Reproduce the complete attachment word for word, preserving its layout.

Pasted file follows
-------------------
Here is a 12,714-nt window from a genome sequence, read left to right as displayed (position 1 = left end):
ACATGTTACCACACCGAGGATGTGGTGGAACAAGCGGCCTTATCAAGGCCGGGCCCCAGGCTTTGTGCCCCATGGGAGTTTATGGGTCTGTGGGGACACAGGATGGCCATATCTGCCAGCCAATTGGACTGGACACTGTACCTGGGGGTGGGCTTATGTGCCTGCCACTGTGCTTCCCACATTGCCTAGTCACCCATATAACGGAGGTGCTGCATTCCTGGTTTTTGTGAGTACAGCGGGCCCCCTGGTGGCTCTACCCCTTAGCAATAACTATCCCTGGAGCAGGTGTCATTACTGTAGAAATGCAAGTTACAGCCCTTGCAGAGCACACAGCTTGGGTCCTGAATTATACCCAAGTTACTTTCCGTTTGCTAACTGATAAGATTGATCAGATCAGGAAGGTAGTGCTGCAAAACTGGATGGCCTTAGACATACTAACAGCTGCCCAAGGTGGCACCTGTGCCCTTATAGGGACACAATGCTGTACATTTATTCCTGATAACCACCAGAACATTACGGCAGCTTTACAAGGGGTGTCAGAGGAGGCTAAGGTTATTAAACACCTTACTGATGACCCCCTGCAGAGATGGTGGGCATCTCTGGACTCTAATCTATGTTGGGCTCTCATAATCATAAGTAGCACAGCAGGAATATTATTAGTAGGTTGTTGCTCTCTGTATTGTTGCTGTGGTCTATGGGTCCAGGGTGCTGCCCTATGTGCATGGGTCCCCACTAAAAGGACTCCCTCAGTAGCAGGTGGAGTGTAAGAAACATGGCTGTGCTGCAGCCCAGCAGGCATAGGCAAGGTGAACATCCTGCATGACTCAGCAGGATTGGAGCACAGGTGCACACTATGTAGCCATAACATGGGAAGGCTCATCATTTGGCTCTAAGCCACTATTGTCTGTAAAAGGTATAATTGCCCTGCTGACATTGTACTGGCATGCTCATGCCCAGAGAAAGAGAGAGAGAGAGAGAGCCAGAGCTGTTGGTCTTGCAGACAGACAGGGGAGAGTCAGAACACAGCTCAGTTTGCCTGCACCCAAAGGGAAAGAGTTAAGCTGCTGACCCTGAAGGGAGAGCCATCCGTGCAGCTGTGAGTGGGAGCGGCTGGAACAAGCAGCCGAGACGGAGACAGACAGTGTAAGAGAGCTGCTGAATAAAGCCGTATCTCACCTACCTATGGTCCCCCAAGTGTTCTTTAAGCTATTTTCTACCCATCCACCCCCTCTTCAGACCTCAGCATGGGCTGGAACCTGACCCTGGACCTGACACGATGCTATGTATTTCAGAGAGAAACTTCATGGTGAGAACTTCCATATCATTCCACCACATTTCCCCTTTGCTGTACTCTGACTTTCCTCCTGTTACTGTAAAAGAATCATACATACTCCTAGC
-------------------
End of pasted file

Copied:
Here is a 12,714-nt window from a genome sequence, read left to right as displayed (position 1 = left end):
ACATGTTACCACACCGAGGATGTGGTGGAACAAGCGGCCTTATCAAGGCCGGGCCCCAGGCTTTGTGCCCCATGGGAGTTTATGGGTCTGTGGGGACACAGGATGGCCATATCTGCCAGCCAATTGGACTGGACACTGTACCTGGGGGTGGGCTTATGTGCCTGCCACTGTGCTTCCCACATTGCCTAGTCACCCATATAACGGAGGTGCTGCATTCCTGGTTTTTGTGAGTACAGCGGGCCCCCTGGTGGCTCTACCCCTTAGCAATAACTATCCCTGGAGCAGGTGTCATTACTGTAGAAATGCAAGTTACAGCCCTTGCAGAGCACACAGCTTGGGTCCTGAATTATACCCAAGTTACTTTCCGTTTGCTAACTGATAAGATTGATCAGATCAGGAAGGTAGTGCTGCAAAACTGGATGGCCTTAGACATACTAACAGCTGCCCAAGGTGGCACCTGTGCCCTTATAGGGACACAATGCTGTACATTTATTCCTGATAACCACCAGAACATTACGGCAGCTTTACAAGGGGTGTCAGAGGAGGCTAAGGTTATTAAACACCTTACTGATGACCCCCTGCAGAGATGGTGGGCATCTCTGGACTCTAATCTATGTTGGGCTCTCATAATCATAAGTAGCACAGCAGGAATATTATTAGTAGGTTGTTGCTCTCTGTATTGTTGCTGTGGTCTATGGGTCCAGGGTGCTGCCCTATGTGCATGGGTCCCCACTAAAAGGACTCCCTCAGTAGCAGGTGGAGTGTAAGAAACATGGCTGTGCTGCAGCCCAGCAGGCATAGGCAAGGTGAACATCCTGCATGACTCAGCAGGATTGGAGCACAGGTGCACACTATGTAGCCATAACATGGGAAGGCTCATCATTTGGCTCTAAGCCACTATTGTCTGTAAAAGGTATAATTGCCCTGCTGACATTGTACTGGCATGCTCATGCCCAGAGAAAGAGAGAGAGAGAGAGAGCCAGAGCTGTTGGTCTTGCAGACAGACAGGGGAGAGTCAGAACACAGCTCAGTTTGCCTGCACCCAAAGGGAAAGAGTTAAGCTGCTGACCCTGAAGGGAGAGCCATCCGTGCAGCTGTGAGTGGGAGCGGCTGGAACAAGCAGCCGAGACGGAGACAGACAGTGTAAGAGAGCTGCTGAATAAAGCCGTATCTCACCTACCTATGGTCCCCCAAGTGTTCTTTAAGCTATTTTCTACCCATCCACCCCCTCTTCAGACCTCAGCATGGGCTGGAACCTGACCCTGGACCTGACACGATGCTATGTATTTCAGAGAGAAACTTCATGGTGAGAACTTCCATATCATTCCACCACATTTCCCCTTTGCTGTACTCTGACTTTCCTCCTGTTACTGTAAAAGAATCATACATACTCCTAGC